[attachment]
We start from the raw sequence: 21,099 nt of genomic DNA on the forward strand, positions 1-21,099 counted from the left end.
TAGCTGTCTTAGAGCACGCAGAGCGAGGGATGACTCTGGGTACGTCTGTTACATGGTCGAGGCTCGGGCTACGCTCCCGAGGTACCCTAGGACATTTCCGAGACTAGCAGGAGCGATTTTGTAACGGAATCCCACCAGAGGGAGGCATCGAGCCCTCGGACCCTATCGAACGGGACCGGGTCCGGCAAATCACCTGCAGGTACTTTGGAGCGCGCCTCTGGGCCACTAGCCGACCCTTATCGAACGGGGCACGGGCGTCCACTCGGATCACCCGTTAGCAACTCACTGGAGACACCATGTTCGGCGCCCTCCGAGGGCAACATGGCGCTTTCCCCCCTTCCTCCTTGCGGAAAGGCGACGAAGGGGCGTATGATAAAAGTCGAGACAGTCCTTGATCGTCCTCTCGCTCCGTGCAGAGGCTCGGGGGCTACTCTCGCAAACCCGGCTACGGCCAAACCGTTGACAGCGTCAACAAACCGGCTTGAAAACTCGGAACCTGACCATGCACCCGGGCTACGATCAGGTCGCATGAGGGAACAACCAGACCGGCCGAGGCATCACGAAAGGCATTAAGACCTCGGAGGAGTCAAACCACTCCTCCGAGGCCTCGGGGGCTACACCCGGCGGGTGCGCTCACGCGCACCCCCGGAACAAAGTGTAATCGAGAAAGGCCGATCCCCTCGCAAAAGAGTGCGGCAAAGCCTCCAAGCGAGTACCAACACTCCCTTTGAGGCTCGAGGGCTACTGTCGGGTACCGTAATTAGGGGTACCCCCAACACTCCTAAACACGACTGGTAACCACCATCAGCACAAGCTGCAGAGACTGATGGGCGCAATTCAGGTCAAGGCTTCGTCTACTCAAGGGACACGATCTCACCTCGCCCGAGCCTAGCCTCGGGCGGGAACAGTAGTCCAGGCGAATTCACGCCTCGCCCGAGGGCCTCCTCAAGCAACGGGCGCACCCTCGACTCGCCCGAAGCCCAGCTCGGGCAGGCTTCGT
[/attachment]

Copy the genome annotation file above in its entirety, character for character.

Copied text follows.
We start from the raw sequence: 21,099 nt of genomic DNA on the forward strand, positions 1-21,099 counted from the left end.
TAGCTGTCTTAGAGCACGCAGAGCGAGGGATGACTCTGGGTACGTCTGTTACATGGTCGAGGCTCGGGCTACGCTCCCGAGGTACCCTAGGACATTTCCGAGACTAGCAGGAGCGATTTTGTAACGGAATCCCACCAGAGGGAGGCATCGAGCCCTCGGACCCTATCGAACGGGACCGGGTCCGGCAAATCACCTGCAGGTACTTTGGAGCGCGCCTCTGGGCCACTAGCCGACCCTTATCGAACGGGGCACGGGCGTCCACTCGGATCACCCGTTAGCAACTCACTGGAGACACCATGTTCGGCGCCCTCCGAGGGCAACATGGCGCTTTCCCCCCTTCCTCCTTGCGGAAAGGCGACGAAGGGGCGTATGATAAAAGTCGAGACAGTCCTTGATCGTCCTCTCGCTCCGTGCAGAGGCTCGGGGGCTACTCTCGCAAACCCGGCTACGGCCAAACCGTTGACAGCGTCAACAAACCGGCTTGAAAACTCGGAACCTGACCATGCACCCGGGCTACGATCAGGTCGCATGAGGGAACAACCAGACCGGCCGAGGCATCACGAAAGGCATTAAGACCTCGGAGGAGTCAAACCACTCCTCCGAGGCCTCGGGGGCTACACCCGGCGGGTGCGCTCACGCGCACCCCCGGAACAAAGTGTAATCGAGAAAGGCCGATCCCCTCGCAAAAGAGTGCGGCAAAGCCTCCAAGCGAGTACCAACACTCCCTTTGAGGCTCGAGGGCTACTGTCGGGTACCGTAATTAGGGGTACCCCCAACACTCCTAAACACGACTGGTAACCACCATCAGCACAAGCTGCAGAGACTGATGGGCGCAATTCAGGTCAAGGCTTCGTCTACTCAAGGGACACGATCTCACCTCGCCCGAGCCTAGCCTCGGGCGGGAACAGTAGTCCAGGCGAATTCACGCCTCGCCCGAGGGCCTCCTCAAGCAACGGGCGCACCCTCGACTCGCCCGAAGCCCAGCTCGGGCAGGCTTCGT